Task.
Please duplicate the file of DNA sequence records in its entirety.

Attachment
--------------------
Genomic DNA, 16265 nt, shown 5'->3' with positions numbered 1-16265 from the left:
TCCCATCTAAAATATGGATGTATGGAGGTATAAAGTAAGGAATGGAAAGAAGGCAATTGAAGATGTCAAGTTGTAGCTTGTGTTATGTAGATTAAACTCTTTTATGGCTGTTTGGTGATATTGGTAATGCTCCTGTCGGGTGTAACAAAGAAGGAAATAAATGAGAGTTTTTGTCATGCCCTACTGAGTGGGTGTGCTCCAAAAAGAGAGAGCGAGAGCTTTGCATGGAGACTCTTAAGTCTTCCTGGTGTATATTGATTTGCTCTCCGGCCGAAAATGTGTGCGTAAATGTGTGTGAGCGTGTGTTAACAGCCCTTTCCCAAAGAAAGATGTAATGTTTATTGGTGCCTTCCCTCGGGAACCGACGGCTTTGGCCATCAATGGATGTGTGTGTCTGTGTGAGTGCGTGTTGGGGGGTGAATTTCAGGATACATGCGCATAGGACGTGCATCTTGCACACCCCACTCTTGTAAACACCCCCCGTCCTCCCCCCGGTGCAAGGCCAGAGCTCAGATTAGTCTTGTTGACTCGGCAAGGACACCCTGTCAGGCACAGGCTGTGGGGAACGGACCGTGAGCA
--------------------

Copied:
Genomic DNA, 16265 nt, shown 5'->3' with positions numbered 1-16265 from the left:
TCCCATCTAAAATATGGATGTATGGAGGTATAAAGTAAGGAATGGAAAGAAGGCAATTGAAGATGTCAAGTTGTAGCTTGTGTTATGTAGATTAAACTCTTTTATGGCTGTTTGGTGATATTGGTAATGCTCCTGTCGGGTGTAACAAAGAAGGAAATAAATGAGAGTTTTTGTCATGCCCTACTGAGTGGGTGTGCTCCAAAAAGAGAGAGCGAGAGCTTTGCATGGAGACTCTTAAGTCTTCCTGGTGTATATTGATTTGCTCTCCGGCCGAAAATGTGTGCGTAAATGTGTGTGAGCGTGTGTTAACAGCCCTTTCCCAAAGAAAGATGTAATGTTTATTGGTGCCTTCCCTCGGGAACCGACGGCTTTGGCCATCAATGGATGTGTGTGTCTGTGTGAGTGCGTGTTGGGGGGTGAATTTCAGGATACATGCGCATAGGACGTGCATCTTGCACACCCCACTCTTGTAAACACCCCCCGTCCTCCCCCCGGTGCAAGGCCAGAGCTCAGATTAGTCTTGTTGACTCGGCAAGGACACCCTGTCAGGCACAGGCTGTGGGGAACGGACCGTGAGCA